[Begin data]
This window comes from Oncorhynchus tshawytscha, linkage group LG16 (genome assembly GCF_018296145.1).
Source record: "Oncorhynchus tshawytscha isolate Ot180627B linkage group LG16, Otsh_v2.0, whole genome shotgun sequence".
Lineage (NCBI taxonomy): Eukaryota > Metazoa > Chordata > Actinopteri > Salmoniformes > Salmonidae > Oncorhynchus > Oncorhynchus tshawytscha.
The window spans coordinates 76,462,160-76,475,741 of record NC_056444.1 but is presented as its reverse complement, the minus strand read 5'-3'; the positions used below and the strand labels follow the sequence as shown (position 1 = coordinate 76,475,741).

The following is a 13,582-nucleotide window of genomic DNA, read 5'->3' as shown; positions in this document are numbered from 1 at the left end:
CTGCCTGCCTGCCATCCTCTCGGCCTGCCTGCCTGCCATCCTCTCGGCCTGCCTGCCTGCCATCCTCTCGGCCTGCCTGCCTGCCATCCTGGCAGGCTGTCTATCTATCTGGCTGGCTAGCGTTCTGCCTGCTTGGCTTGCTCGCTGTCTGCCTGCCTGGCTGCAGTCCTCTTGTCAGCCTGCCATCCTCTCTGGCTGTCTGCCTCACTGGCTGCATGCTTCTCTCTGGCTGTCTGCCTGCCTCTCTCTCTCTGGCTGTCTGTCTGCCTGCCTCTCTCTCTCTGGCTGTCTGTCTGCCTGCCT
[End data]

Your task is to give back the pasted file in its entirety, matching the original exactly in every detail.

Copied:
This window comes from Oncorhynchus tshawytscha, linkage group LG16 (genome assembly GCF_018296145.1).
Source record: "Oncorhynchus tshawytscha isolate Ot180627B linkage group LG16, Otsh_v2.0, whole genome shotgun sequence".
Lineage (NCBI taxonomy): Eukaryota > Metazoa > Chordata > Actinopteri > Salmoniformes > Salmonidae > Oncorhynchus > Oncorhynchus tshawytscha.
The window spans coordinates 76,462,160-76,475,741 of record NC_056444.1 but is presented as its reverse complement, the minus strand read 5'-3'; the positions used below and the strand labels follow the sequence as shown (position 1 = coordinate 76,475,741).

The following is a 13,582-nucleotide window of genomic DNA, read 5'->3' as shown; positions in this document are numbered from 1 at the left end:
CTGCCTGCCTGCCATCCTCTCGGCCTGCCTGCCTGCCATCCTCTCGGCCTGCCTGCCTGCCATCCTCTCGGCCTGCCTGCCTGCCATCCTGGCAGGCTGTCTATCTATCTGGCTGGCTAGCGTTCTGCCTGCTTGGCTTGCTCGCTGTCTGCCTGCCTGGCTGCAGTCCTCTTGTCAGCCTGCCATCCTCTCTGGCTGTCTGCCTCACTGGCTGCATGCTTCTCTCTGGCTGTCTGCCTGCCTCTCTCTCTCTGGCTGTCTGTCTGCCTGCCTCTCTCTCTCTGGCTGTCTGTCTGCCTGCCT